This, thus far to me, seems key. I don't think he was manoeuvreing to defeat the enemy, only to buy time until the column could reunite or at least provide mutual support. A tactic used to good avail countless times throughout history. He seems to have been unaware not only of the size of the force he faced but more importantly with the speed with which that force could be brought to bear thus negating his superiority in firepower. Were he facing 'normal' infantry rather than 'foot cavalry' and had Chelmsford been able to 'read- between-the-lines' of his communiques and yes, if he had struck the tents perhaps such a plan could have born fruit.
Given that Zulu tactical abilities seem to have been largely discounted up to that point I don't see that any commander with the same dearth of intelligence available to him could have reacted much differently.
I'm tempted to further expand upon my thoughts here as to Col.Durnford's actions but this has already turned into another of my typical long-winded posts!
(By the way, I don't suppose there are ONCs available for that portion of South Africa? I've found those charts to be a valuable resource in visualizing American Civil War battle sites.)
I'm relieved to see that I'm not the only one to find Ntshingwayo's award of a kingdom and seeming lack of subsequent comment on Isandhlwana somewhat curious! Hope you can find a way to flesh that out a bit.
Fear not, at your Last Stand look to the west for the pennants of the 7th Cavalry riding to your assistance! (Wait, that may not be all that auspitious!)
|18th May 2005||Michael Boyle|
Boy I guess I need to be quicker off the mark this time of day! My post above was in response to Mike Snook but as it turns out seems equally appropriate to Mike McCabe.
Glad to see that the rumor of the death of this thread were greatly exaggerated (by me)!
I'll back off now and let the 'big guns' further disabuse me of my allusions!
|18th May 2005||Mike McCabe|
Just supposing that Puleine had decided to concentrate his force (of six rifle coys, plus 'odds and sods') at a line or point of defence, then its firepower would have been diffused (all round defence in a 'square') or any line would have had great vulnerabilities at its flank. Backing up against the mountain on its easternslopes would not have helped much. One of the easiest ways onto the top is at the NNW side, and Zulus would quickly have found ways of engaging from above with firearms. Similarly, only Black's Koppie, or some open site to the east of the tented camp would have enabled a kind of 'square', and would have required pragmatic acceptance the camp and its stores and livestock should be left at risk until the battle was decided either way. Once Chelmsford was sufficiently far to the east not to be able to return to intervene, the Zulu command had a window of opportunity during which it could attack the camp with every probability of success from the outset.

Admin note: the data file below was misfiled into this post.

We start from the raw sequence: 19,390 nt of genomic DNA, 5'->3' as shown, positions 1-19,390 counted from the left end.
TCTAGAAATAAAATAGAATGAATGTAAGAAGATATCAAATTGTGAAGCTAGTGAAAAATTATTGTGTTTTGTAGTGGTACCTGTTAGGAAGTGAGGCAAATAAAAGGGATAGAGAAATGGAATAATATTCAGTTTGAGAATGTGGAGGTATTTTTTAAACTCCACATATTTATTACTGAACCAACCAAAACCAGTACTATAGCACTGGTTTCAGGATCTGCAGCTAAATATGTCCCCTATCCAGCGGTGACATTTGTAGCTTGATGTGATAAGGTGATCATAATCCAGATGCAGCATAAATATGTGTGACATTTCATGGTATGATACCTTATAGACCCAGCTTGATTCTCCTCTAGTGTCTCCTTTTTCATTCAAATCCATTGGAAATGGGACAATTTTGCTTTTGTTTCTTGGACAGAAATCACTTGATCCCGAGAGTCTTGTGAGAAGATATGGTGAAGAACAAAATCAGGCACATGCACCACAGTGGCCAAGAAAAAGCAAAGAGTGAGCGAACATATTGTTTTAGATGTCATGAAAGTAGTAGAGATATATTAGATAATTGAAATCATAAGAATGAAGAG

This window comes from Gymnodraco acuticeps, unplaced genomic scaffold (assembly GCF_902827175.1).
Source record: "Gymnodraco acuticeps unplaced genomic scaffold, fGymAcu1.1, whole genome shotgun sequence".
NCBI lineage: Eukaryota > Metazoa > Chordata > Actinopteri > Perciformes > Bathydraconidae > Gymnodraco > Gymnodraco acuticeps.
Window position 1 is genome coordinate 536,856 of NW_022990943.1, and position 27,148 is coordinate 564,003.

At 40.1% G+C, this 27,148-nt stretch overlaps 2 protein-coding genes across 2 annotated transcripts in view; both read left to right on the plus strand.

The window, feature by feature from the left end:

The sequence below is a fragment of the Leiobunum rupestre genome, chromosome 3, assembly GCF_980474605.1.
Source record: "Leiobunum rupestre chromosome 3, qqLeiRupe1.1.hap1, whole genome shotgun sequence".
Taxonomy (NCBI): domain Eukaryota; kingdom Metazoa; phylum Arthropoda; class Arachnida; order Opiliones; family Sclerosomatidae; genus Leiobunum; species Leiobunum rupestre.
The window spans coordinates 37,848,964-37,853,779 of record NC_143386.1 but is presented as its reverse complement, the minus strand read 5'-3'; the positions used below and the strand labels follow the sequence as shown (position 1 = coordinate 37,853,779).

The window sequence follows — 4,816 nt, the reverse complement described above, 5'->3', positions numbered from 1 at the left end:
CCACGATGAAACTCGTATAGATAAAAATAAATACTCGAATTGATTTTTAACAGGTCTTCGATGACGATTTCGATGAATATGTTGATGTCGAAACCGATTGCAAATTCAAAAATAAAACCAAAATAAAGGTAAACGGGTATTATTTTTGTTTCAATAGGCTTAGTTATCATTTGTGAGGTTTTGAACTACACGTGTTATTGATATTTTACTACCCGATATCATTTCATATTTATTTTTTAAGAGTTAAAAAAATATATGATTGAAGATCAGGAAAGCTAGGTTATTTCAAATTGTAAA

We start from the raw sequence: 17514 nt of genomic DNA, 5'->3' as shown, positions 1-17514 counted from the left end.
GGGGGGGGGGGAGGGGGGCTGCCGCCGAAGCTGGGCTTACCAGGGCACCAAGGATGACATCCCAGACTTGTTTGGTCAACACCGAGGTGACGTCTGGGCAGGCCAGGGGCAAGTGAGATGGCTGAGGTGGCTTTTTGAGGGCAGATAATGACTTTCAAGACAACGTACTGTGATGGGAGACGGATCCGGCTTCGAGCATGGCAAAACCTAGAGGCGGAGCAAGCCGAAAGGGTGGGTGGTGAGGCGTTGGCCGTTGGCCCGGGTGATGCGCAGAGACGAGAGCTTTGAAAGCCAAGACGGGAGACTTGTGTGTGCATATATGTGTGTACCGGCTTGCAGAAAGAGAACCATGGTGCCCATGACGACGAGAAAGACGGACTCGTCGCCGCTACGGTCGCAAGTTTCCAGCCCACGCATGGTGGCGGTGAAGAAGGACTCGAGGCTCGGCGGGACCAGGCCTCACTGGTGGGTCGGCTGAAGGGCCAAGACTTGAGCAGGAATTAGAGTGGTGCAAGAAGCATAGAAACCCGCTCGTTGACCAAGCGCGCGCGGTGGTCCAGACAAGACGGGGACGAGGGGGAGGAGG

|19th May 2005||Keith Smith|
Well, late as usual! That is the penalty for living on the far side of the world. How very interesting this debate has become, and how well it is argued. Perhaps you will allow me to add my tuppence worth.
My views about the Zulu advance are pretty well known here - I subscribe to the Lock/Quantrill view but diiffer from it in a few areas, such as the location of Whitelaw's vedette. I still, however, have a few problems with it with which I am still wrestling. (Yep, Mike, I always type Durnfrod!)
While at Chatham recently, I came across an article in the RE Journal which I found very interesting, and may be the missing information for which you are looking. Most of you will be familiar with Mehlakazulu's newspaper account of the day. However, the article concerned a second statement by him, made to the governor of the PMBurg gaol while he was in there awaiting trial. The vital extract is as follows:
"In the morning Tsingwayo called me and said, “ Go with three other indunas and see what the English are doing.” I called the indunas and started off at a good pace. We were all mounted. When we got to the range of hills looking on to Isandhlwana, we could see the English outposts (mounted men) quite close to us, and could also see the position of their camp. The outposts evidently saw us, for they commenced to move about and there seemed to be a bustle in the camp, as some were inspanning the wagons, and others were getting in the oxen. We immediately went back, and I reported what I had seen to our commander, Tsingwayo, who said, “All right, we will see what they are going to do !” I went away and had something to eat, as I had had no food that morning. Presently I heard Tsingwayo give orders for the Tulwana and Ngyaza regiments to assemble. When they had done so he gave orders for the others to assemble and advance in the direction of the English camp." (Royal Engineer Journal, 2nd February 1880, pp. 23-24.)